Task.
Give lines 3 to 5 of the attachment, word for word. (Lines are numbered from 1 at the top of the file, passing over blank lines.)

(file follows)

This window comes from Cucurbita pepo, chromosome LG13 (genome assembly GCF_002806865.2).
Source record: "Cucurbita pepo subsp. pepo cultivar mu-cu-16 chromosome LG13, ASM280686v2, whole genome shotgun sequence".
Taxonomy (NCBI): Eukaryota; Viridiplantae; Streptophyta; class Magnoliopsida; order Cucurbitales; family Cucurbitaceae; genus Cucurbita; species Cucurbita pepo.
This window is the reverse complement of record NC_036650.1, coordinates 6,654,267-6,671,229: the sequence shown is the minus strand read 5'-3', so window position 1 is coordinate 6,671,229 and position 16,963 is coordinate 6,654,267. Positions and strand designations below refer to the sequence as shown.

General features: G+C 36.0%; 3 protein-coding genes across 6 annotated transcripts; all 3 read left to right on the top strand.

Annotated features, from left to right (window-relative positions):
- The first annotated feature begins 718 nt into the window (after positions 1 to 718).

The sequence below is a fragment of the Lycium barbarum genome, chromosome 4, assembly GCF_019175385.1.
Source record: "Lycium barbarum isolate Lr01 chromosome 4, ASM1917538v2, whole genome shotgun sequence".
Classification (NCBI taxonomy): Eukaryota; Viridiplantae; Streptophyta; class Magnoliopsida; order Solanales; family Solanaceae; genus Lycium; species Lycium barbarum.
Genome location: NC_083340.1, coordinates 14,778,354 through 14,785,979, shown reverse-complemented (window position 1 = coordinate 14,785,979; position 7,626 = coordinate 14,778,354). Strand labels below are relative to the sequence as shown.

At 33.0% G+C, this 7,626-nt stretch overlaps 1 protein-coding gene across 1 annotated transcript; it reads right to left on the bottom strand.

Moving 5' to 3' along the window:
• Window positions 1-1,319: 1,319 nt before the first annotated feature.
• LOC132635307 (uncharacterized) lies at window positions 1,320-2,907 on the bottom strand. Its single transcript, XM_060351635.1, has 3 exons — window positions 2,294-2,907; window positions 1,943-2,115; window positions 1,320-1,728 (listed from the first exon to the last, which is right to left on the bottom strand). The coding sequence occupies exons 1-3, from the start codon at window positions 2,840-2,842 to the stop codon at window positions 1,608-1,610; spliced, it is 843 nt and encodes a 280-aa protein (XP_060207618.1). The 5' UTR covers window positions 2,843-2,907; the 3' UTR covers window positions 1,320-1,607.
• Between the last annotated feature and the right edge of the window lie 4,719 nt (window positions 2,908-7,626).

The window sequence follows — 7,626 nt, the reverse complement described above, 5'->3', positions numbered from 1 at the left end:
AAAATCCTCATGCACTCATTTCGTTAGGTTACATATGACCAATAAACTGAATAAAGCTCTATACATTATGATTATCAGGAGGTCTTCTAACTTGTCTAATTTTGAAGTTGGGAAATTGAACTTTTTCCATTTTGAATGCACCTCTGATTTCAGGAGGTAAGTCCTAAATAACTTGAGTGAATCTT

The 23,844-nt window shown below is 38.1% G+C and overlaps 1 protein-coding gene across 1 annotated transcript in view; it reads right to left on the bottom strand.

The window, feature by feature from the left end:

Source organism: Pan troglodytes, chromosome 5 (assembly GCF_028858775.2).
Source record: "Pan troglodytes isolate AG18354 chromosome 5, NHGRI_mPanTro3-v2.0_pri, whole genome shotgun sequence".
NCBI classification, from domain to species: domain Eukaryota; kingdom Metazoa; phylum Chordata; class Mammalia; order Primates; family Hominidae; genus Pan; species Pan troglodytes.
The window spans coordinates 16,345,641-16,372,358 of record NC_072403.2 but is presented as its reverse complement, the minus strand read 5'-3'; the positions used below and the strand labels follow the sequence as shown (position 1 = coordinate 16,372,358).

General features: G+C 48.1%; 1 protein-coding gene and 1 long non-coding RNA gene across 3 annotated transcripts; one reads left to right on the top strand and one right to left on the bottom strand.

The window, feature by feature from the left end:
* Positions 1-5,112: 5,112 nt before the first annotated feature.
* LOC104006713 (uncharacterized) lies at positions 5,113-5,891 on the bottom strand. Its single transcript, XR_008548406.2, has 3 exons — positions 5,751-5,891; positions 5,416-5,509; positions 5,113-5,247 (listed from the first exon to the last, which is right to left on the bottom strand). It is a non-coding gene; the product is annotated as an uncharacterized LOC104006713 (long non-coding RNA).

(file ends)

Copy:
Taxonomy (NCBI): Eukaryota; Viridiplantae; Streptophyta; class Magnoliopsida; order Cucurbitales; family Cucurbitaceae; genus Cucurbita; species Cucurbita pepo.
This window is the reverse complement of record NC_036650.1, coordinates 6,654,267-6,671,229: the sequence shown is the minus strand read 5'-3', so window position 1 is coordinate 6,671,229 and position 16,963 is coordinate 6,654,267. Positions and strand designations below refer to the sequence as shown.

General features: G+C 36.0%; 3 protein-coding genes across 6 annotated transcripts; all 3 read left to right on the top strand.